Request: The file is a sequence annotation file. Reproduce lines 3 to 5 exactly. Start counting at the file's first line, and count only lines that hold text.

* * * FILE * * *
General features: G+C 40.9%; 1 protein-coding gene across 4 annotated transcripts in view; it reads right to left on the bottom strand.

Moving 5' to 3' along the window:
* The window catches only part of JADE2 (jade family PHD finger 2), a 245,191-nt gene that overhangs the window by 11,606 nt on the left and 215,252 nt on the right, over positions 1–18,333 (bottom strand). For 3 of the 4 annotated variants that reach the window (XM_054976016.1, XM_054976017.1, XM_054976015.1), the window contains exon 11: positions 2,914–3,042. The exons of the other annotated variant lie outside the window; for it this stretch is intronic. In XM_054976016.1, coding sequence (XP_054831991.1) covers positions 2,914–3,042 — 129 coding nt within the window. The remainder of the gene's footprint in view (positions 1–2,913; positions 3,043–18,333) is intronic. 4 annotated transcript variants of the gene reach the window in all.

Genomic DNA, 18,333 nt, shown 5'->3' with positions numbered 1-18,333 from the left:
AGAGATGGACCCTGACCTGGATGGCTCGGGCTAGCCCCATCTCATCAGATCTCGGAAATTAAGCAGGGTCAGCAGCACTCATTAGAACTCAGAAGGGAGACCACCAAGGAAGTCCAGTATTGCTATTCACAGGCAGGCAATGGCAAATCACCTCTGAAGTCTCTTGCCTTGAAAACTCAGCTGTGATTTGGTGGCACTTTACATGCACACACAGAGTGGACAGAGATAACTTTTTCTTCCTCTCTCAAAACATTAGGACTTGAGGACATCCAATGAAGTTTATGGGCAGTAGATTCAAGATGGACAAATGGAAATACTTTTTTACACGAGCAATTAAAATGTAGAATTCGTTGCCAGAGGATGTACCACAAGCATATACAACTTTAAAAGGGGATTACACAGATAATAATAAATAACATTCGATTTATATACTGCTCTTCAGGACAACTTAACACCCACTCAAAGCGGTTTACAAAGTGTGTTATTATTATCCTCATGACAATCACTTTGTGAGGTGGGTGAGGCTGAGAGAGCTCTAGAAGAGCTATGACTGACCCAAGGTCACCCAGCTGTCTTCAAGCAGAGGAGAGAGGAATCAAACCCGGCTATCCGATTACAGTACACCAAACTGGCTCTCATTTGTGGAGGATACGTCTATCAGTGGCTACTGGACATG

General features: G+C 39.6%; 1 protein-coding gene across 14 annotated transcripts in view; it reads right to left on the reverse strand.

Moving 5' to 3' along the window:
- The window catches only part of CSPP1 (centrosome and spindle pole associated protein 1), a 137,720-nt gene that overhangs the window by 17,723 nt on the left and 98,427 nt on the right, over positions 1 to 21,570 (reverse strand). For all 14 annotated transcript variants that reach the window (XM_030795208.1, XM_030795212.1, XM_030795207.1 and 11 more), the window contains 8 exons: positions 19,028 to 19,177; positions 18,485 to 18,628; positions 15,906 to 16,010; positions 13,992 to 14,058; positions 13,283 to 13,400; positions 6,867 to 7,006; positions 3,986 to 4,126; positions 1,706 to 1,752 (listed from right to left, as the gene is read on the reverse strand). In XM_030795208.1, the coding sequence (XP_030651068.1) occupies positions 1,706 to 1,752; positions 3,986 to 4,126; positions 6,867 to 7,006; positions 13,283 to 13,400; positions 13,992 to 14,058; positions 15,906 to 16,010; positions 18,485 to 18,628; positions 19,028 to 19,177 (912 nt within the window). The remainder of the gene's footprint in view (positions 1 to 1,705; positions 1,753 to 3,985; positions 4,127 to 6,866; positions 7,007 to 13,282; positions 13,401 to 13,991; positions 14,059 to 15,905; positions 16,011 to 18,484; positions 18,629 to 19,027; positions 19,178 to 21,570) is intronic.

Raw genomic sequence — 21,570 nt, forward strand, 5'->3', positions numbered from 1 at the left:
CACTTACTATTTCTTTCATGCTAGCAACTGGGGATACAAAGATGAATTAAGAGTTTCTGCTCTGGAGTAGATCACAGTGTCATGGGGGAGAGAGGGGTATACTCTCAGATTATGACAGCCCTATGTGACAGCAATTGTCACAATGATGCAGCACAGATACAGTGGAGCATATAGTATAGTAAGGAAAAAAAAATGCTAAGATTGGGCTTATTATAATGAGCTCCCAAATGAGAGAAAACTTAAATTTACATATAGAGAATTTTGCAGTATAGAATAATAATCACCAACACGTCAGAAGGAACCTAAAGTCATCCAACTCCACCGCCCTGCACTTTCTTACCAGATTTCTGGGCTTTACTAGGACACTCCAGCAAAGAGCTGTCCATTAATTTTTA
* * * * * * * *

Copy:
* The window catches only part of JADE2 (jade family PHD finger 2), a 245,191-nt gene that overhangs the window by 11,606 nt on the left and 215,252 nt on the right, over positions 1–18,333 (bottom strand). For 3 of the 4 annotated variants that reach the window (XM_054976016.1, XM_054976017.1, XM_054976015.1), the window contains exon 11: positions 2,914–3,042. The exons of the other annotated variant lie outside the window; for it this stretch is intronic. In XM_054976016.1, coding sequence (XP_054831991.1) covers positions 2,914–3,042 — 129 coding nt within the window. The remainder of the gene's footprint in view (positions 1–2,913; positions 3,043–18,333) is intronic. 4 annotated transcript variants of the gene reach the window in all.

Genomic DNA, 18,333 nt, shown 5'->3' with positions numbered 1-18,333 from the left:
AGAGATGGACCCTGACCTGGATGGCTCGGGCTAGCCCCATCTCATCAGATCTCGGAAATTAAGCAGGGTCAGCAGCACTCATTAGAACTCAGAAGGGAGACCACCAAGGAAGTCCAGTATTGCTATTCACAGGCAGGCAATGGCAAATCACCTCTGAAGTCTCTTGCCTTGAAAACTCAGCTGTGATTTGGTGGCACTTTACATGCACACACAGAGTGGACAGAGATAACTTTTTCTTCCTCTCTCAAAACATTAGGACTTGAGGACATCCAATGAAGTTTATGGGCAGTAGATTCAAGATGGACAAATGGAAATACTTTTTTACACGAGCAATTAAAATGTAGAATTCGTTGCCAGAGGATGTACCACAAGCATATACAACTTTAAAAGGGGATTACACAGATAATAATAAATAACATTCGATTTATATACTGCTCTTCAGGACAACTTAACACCCACTCAAAGCGGTTTACAAAGTGTGTTATTATTATCCTCATGACAATCACTTTGTGAGGTGGGTGAGGCTGAGAGAGCTCTAGAAGAGCTATGACTGACCCAAGGTCACCCAGCTGTCTTCAAGCAGAGGAGAGAGGAATCAAACCCGGCTATCCGATTACAGTACACCAAACTGGCTCTCATTTGTGGAGGATACGTCTATCAGTGGCTACTGGACATG